$$s = (s_{1} ,s_{2} , ldots ,s_{L} )s_{i} in { 0,1, ldots ,21}$$


Table 1 Amino acid embedding cross-reference table

For protein sequences, by learning the dense continuous feature representation of each amino acid in the sequence, a distributional representation can be learned for the amino acids. When these embedding vectors are projected in 2D, it can be shown that amino acids with similarities in hydrophobicity, polarity and net charge, which are factors important for covalent chemical bonding, form visually distinguishable groups [36]. This validates the used of distributed representation as an effective method for encoding amino acids that also helps to preserve important physiochemical properties.

Hence, the sparse feature vectors (S) of a given protein sequence are transformed to dense continuous feature representations using word embedding transformation as follows:(F_{e}^{1} in {mathbb{R}}^{L times e}), where e corresponds to the embedding dimension. The self-attention mechanism in the transformer cannot distinguish between words at different positions, so the input sequence needs to be position-encoded to incorporate the positional information into the input sequence. The input sequence is then encoded with a two-dimensional matrix, (F_{e}^{2} in {mathbb{R}}^{L times e}). (F_{e}^{1}) and (F_{e}^{2}) are added together as the input of CNN + Transformer, as follows:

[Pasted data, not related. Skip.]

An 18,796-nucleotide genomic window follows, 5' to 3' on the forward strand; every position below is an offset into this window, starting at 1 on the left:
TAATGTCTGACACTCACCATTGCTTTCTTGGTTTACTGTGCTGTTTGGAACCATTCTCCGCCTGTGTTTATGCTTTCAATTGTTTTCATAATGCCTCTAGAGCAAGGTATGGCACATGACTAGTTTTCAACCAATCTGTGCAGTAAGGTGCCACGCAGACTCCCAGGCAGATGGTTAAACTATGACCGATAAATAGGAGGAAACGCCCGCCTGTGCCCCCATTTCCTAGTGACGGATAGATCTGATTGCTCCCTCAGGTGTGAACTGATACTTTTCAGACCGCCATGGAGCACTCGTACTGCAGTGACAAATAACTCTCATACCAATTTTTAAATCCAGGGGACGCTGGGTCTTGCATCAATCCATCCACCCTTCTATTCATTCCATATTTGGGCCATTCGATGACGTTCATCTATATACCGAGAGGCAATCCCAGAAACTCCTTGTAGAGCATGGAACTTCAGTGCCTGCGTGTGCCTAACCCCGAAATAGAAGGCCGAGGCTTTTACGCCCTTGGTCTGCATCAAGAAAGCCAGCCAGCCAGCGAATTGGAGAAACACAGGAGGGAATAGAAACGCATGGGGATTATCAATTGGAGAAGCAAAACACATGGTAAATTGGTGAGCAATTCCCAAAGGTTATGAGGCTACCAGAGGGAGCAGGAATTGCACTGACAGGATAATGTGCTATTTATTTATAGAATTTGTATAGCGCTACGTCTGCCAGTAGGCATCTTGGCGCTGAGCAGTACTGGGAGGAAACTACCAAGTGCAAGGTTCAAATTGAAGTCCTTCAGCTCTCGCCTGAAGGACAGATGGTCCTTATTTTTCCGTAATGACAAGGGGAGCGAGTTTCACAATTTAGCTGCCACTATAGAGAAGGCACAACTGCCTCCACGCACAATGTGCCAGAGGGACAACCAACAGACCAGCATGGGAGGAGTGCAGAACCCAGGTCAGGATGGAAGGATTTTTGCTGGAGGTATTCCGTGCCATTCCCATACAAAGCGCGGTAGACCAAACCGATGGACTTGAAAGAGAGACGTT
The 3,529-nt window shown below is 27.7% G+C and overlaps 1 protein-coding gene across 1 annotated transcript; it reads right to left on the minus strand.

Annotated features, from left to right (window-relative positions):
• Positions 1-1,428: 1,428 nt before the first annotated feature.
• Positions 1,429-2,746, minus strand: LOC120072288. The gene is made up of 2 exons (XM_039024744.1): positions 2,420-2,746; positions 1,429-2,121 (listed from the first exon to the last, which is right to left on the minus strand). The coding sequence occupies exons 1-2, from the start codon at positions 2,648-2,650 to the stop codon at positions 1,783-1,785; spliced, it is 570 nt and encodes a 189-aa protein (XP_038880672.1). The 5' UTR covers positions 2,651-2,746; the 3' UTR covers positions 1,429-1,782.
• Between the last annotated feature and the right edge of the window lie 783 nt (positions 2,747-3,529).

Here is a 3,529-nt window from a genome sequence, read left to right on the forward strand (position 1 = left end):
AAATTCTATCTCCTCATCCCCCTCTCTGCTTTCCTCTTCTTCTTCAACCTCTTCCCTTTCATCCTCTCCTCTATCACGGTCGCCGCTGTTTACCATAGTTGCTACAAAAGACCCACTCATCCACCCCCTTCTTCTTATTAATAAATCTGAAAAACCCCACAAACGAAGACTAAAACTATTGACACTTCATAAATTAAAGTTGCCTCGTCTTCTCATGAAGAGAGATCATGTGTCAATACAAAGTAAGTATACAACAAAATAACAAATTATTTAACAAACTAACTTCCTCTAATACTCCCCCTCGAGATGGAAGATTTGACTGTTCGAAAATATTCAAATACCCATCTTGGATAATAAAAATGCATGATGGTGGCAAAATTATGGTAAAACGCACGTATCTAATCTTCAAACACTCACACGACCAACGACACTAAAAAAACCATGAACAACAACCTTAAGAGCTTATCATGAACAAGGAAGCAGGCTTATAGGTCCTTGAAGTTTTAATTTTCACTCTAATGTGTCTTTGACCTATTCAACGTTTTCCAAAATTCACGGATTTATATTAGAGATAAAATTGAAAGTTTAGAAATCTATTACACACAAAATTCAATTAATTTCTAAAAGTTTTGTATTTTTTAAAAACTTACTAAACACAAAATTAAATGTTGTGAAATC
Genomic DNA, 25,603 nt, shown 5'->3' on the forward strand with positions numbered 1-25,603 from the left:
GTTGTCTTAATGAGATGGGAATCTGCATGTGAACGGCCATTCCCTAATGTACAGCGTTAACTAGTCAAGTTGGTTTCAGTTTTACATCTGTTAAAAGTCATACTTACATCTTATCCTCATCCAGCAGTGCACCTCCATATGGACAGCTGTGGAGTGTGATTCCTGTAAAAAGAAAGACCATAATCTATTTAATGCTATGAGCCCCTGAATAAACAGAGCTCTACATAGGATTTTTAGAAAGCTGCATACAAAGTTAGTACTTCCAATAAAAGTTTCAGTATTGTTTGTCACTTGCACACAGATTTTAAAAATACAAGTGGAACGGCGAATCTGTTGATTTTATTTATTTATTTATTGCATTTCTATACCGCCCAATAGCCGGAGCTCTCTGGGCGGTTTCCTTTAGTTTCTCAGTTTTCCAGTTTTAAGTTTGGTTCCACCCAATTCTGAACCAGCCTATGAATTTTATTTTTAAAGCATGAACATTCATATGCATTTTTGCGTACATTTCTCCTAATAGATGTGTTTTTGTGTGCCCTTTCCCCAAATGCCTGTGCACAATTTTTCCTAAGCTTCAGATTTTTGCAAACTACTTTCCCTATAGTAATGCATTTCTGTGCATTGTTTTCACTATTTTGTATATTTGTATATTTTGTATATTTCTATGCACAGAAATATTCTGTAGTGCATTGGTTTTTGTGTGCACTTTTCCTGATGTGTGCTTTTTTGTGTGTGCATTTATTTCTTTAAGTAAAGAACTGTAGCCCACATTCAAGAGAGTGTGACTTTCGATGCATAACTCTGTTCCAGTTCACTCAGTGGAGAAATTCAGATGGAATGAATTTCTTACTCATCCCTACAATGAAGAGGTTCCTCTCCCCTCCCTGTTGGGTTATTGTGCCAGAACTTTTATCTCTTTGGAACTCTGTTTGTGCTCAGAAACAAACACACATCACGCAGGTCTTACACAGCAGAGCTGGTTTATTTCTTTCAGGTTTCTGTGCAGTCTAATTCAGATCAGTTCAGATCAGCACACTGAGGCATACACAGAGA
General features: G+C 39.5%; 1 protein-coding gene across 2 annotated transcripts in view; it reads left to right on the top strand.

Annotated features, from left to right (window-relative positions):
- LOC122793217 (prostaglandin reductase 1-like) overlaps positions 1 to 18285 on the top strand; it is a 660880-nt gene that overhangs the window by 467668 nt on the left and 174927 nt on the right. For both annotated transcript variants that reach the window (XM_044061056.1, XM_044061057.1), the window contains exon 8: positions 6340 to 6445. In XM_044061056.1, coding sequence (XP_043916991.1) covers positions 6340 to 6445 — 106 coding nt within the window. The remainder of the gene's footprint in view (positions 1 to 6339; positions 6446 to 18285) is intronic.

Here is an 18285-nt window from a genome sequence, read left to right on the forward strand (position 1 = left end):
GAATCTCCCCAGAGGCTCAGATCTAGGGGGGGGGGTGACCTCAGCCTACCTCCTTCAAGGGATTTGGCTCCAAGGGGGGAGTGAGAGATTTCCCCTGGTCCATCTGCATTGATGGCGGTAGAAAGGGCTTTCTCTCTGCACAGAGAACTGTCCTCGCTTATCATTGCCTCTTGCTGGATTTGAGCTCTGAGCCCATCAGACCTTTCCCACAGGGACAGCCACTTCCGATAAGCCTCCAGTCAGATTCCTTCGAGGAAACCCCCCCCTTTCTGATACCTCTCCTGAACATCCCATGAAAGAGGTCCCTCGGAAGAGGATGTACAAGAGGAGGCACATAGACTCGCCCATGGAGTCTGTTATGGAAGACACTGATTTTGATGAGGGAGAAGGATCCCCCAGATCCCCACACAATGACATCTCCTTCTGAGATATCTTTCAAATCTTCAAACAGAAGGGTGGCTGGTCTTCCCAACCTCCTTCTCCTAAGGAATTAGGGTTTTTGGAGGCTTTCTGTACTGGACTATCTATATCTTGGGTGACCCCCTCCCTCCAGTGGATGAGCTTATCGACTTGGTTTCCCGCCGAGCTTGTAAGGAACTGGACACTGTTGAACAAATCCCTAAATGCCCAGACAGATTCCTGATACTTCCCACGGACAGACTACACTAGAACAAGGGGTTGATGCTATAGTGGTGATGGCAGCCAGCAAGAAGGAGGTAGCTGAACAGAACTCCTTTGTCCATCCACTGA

$$F_{e} = F_{e}^{1} + F_{e}^{2} = left[ {begin{array}{*{20}c} {s_{1,1} } & cdots & {s_{1,j} } & cdots & {s_{1,e} } \ vdots & cdots & vdots & cdots & vdots \ {s_{i,1} } & cdots & {s_{i,j} } & cdots & {s_{i,e} } \ vdots & cdots & vdots & cdots & vdots \ {s_{L,1} } & cdots & {s_{L,j} } & cdots & {s_{L,e} } \ end{array} } right]$$


Here, (S_{i,j}) corresponds to the (j^{th}) word embedding number of the (i^{th}) amino acid of the protein sequence after preprocessing.

Transformer model